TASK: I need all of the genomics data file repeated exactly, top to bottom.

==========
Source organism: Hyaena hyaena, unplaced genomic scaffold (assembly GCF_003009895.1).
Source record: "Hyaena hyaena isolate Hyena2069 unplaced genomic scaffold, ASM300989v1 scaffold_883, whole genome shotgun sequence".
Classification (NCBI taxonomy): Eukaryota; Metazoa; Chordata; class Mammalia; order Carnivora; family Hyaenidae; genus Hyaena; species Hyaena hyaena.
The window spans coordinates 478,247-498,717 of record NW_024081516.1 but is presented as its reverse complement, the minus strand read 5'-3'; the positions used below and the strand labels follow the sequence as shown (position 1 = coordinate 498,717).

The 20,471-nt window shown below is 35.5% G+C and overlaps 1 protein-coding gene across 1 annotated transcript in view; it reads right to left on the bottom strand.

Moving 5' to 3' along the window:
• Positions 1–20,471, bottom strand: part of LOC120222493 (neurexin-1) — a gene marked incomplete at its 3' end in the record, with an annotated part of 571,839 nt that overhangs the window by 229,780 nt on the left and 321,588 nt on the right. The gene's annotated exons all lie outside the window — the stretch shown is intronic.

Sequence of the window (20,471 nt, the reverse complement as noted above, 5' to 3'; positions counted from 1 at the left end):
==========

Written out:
Source organism: Hyaena hyaena, unplaced genomic scaffold (assembly GCF_003009895.1).
Source record: "Hyaena hyaena isolate Hyena2069 unplaced genomic scaffold, ASM300989v1 scaffold_883, whole genome shotgun sequence".
Classification (NCBI taxonomy): Eukaryota; Metazoa; Chordata; class Mammalia; order Carnivora; family Hyaenidae; genus Hyaena; species Hyaena hyaena.
The window spans coordinates 478,247-498,717 of record NW_024081516.1 but is presented as its reverse complement, the minus strand read 5'-3'; the positions used below and the strand labels follow the sequence as shown (position 1 = coordinate 498,717).

The 20,471-nt window shown below is 35.5% G+C and overlaps 1 protein-coding gene across 1 annotated transcript in view; it reads right to left on the bottom strand.

Moving 5' to 3' along the window:
• Positions 1–20,471, bottom strand: part of LOC120222493 (neurexin-1) — a gene marked incomplete at its 3' end in the record, with an annotated part of 571,839 nt that overhangs the window by 229,780 nt on the left and 321,588 nt on the right. The gene's annotated exons all lie outside the window — the stretch shown is intronic.

Sequence of the window (20,471 nt, the reverse complement as noted above, 5' to 3'; positions counted from 1 at the left end):